Image A Sound B+ Extras C+
"Innovation," "Vision," "Commercial Appeal," "Collaboration," "'Model' Clients," "Making a Splash," "Design a Collection," "Postal Uniform Challenge," "Design for the Red Carpet," "Reunion Show," "Fashion Week"
by Walter Chaw It's easy to get frustrated with the Brothers Weinstein and, to paraphrase someone wittier than me talking about Kevin Smith (one of Miramax's pet directors), how they single-handedly turned independent film into the Special Olympics, but I confess I like their "productive" reality shows, "Project Greenlight" and "Project Runway". The end-result may be no better than that of a "productive cough," but the processes in these shows--the labours the contestants are forced to endure and the idea that the product of those labours will be presented for us, the schadenfreudians, to take our pokes at--is brilliant. What better way to pass the time, after all, than to observe homosexual men and castrating women engaged in arcane pursuits and then judge the arcane outcome of said pursuits, with equal portions of disdain and rapture of the unknown the only qualifications with which we're armed?
The great irony of my affection for "Project Runway" is that it's the same kind of diseased appreciation that's made "American Idol" the scourge of popular culture: this belief that everyone is qualified to pass judgment on artistry and, more appallingly in the case of "American Idol", allowed to impact the future success of these aspirants in a commercial arena. Truth is that not everyone's a critic, and that the more you democratize the conversation about art, the more art becomes "for everyone." It's not. Nor should it be. Crap is for everyone; art is for people armed with the ability to appreciate art. Elitist? Absolutely. What's the alternative? Populist? The arbiters of our culture shouldn't be people whose expertise and experience begins and ends with sitting their fat asses down on a couch and moving their thumbs across a remote control.
That said, I hated matronly harpy Wendy Pepper and her passive-aggressive tactics in undermining and setting her opponents against one another, and I really resented professional costume designer Kara Saun's remorseless cheating when she called in a few favours to supply her models with personally-designed, super-expensive shoes. It's not that she tried to get away with it, it's that she tried to pretend she didn't understand the offense: there's a thin line between doing what it takes to get ahead and being a fucking asshole, and Saun crosses that line the moment she's caught with her hand in the proverbial cookie jar and tries to climb up on a cross in response. I was sorry to see flamboyantly gay Austin jettisoned and bemused to see loverboy Robert try to drunkenly "skin the cat" for a girl he wants to sleep with and end up opening a hole in his scalp. So I guess it's not all about the fashions, though the fashions are interesting--and, in truth, from episode-to-episode it's possible to tell yourself that what's really addicting is the chance to watch these folks conceptualize a design, buy fabric, and actually create a prototype within a twenty-four hour time frame.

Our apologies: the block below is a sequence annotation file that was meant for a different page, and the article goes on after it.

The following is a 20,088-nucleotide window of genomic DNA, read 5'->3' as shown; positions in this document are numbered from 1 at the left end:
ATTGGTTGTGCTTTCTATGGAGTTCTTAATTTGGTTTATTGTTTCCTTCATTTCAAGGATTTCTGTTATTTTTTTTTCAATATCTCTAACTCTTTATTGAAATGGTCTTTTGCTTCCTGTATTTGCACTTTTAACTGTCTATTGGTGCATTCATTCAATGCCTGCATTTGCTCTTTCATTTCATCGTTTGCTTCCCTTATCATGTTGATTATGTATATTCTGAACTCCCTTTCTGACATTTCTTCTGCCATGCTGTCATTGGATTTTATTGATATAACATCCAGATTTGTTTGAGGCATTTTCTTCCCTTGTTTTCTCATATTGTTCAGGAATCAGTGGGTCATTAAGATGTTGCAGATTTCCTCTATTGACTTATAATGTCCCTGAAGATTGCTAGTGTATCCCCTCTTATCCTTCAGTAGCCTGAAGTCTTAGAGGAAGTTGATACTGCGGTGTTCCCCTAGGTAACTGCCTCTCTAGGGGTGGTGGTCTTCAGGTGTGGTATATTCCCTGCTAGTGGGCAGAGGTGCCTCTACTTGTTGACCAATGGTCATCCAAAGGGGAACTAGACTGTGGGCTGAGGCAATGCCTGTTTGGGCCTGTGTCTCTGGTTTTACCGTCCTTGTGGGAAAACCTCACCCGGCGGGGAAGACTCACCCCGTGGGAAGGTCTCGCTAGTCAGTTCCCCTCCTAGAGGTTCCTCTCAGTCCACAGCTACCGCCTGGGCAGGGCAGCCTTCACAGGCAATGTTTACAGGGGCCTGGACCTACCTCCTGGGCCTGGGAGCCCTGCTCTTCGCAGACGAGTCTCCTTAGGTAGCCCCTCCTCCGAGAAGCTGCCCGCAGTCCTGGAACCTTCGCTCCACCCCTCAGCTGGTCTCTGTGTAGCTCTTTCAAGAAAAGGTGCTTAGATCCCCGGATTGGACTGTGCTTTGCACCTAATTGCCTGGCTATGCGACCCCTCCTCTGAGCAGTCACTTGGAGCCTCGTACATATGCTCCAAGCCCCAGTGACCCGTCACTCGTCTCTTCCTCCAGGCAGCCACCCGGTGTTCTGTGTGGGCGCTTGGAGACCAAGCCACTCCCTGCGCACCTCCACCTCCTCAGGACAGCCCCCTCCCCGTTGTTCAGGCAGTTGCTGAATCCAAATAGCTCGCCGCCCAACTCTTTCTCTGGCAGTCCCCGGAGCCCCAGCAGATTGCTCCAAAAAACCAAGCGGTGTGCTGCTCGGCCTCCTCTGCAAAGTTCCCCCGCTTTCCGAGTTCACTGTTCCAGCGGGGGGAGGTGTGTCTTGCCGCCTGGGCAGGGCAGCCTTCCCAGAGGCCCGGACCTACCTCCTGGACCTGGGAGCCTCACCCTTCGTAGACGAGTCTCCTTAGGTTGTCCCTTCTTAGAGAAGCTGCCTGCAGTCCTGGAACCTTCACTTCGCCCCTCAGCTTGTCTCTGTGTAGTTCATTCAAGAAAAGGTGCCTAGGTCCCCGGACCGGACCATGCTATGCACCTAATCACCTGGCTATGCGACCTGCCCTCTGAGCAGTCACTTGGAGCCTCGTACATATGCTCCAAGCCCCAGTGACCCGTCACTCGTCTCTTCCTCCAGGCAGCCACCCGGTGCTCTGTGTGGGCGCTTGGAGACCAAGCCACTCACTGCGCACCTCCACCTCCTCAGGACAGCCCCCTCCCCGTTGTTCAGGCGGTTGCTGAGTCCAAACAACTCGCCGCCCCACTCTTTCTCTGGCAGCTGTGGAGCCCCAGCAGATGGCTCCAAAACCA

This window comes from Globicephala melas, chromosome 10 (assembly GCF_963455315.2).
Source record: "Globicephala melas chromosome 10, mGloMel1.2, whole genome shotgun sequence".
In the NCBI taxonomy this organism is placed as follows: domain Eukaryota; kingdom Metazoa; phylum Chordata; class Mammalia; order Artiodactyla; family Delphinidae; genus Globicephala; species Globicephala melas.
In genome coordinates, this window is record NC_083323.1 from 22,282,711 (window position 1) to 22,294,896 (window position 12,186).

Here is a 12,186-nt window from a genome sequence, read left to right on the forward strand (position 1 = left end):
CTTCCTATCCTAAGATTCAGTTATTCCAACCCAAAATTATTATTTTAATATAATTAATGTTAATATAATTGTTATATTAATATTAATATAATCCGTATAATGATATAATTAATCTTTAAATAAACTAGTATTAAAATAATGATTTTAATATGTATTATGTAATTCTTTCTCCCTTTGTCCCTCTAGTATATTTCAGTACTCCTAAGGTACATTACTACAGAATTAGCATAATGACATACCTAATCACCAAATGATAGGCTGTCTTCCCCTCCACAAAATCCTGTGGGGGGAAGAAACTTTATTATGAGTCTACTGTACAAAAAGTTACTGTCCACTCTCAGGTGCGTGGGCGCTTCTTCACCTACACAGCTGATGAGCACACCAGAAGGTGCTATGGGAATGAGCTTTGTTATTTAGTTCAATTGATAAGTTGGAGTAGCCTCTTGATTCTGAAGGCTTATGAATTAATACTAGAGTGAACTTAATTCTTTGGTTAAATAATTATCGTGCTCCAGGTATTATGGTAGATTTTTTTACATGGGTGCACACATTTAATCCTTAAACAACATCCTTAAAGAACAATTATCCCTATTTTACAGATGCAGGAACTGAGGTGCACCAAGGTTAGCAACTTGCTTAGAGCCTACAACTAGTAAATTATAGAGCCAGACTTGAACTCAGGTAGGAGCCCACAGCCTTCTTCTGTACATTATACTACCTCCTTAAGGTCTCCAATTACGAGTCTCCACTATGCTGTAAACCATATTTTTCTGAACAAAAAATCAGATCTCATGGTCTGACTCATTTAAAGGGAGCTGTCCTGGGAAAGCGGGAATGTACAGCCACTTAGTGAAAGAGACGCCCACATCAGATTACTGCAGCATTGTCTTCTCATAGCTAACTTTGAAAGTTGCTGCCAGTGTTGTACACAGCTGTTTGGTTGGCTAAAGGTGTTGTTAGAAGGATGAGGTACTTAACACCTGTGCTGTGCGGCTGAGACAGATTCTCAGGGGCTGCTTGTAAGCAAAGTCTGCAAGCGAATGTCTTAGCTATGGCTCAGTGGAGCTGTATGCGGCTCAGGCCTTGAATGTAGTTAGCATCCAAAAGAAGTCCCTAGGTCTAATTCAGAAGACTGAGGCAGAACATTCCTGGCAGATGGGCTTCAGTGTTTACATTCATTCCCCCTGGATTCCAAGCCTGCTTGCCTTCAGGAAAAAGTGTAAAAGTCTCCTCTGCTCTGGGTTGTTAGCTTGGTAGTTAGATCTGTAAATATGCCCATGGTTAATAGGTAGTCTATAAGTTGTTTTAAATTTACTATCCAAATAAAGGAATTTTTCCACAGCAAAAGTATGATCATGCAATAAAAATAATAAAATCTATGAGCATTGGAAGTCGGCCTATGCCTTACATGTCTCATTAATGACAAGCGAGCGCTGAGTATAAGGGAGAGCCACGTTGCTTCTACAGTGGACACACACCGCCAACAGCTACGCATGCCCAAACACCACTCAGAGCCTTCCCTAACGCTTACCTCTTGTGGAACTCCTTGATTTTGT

I mean, it's amazing that these challenges amount to anything, much less that home economics makes for an entertaining hour of television. The rationale is that "Project Runway" is about not the plotting and back-stabbing à la "Survivor" (which has the cunning to dub its factions "tribes"), but the talent of the designers--though I'd point to the astonishing longevity of Pepper as proof that more than a simple "rationale," it's an excuse for snobs like me to tune in religiously. The hero of the program is chair of the Department of Fashion at Parsons School of Design, Tim Gunn. Dapper and erudite, he appears a few times each challenge to dispense advice and, occasionally, to help a contestant along if he/she has gotten into a pickle. Rather than spoil the season by revealing the winner, I'll just say that victory has been worn uncomfortably if dramatically and that, for veterans of this first season, can't be any surprise at all.
Miramax crams the three discs of their "Project Runway: The Complete First Season" DVD release into a swingtray keepcase and punctuates them with a few extras. The best of these, a forty-minute documentary called "Wear Are They Now?", reveals that the people we're most interested in (Jay, Kara, Wendy, Austin, Robert) are mainly doing pretty well. A photo shoot at ELLE (one of the grand prizes) begins to show the cracks in the victor's thin skin of civility and is by itself more scurrilous and unpleasant than any other single moment of the program proper. The same could be said of ten "Deleted Seams" (15 mins.), which demonstrate that the show's producers exercised a lot of laudable restraint by holding back a good bit of infighting and drama-queen showboating. A designer gallery featuring 3-6 images per contestant rounds out the package on a redundant note, but with its bright, modern-TV visuals (presented in 1.33:1 fullscreen) and adequate Dolby 2.0 stereo audio it is, overall, a nice balm for your reality jones. Speaking for me and the missus, we burned through the set in one 36-hour period. Originally published: February 8, 2005.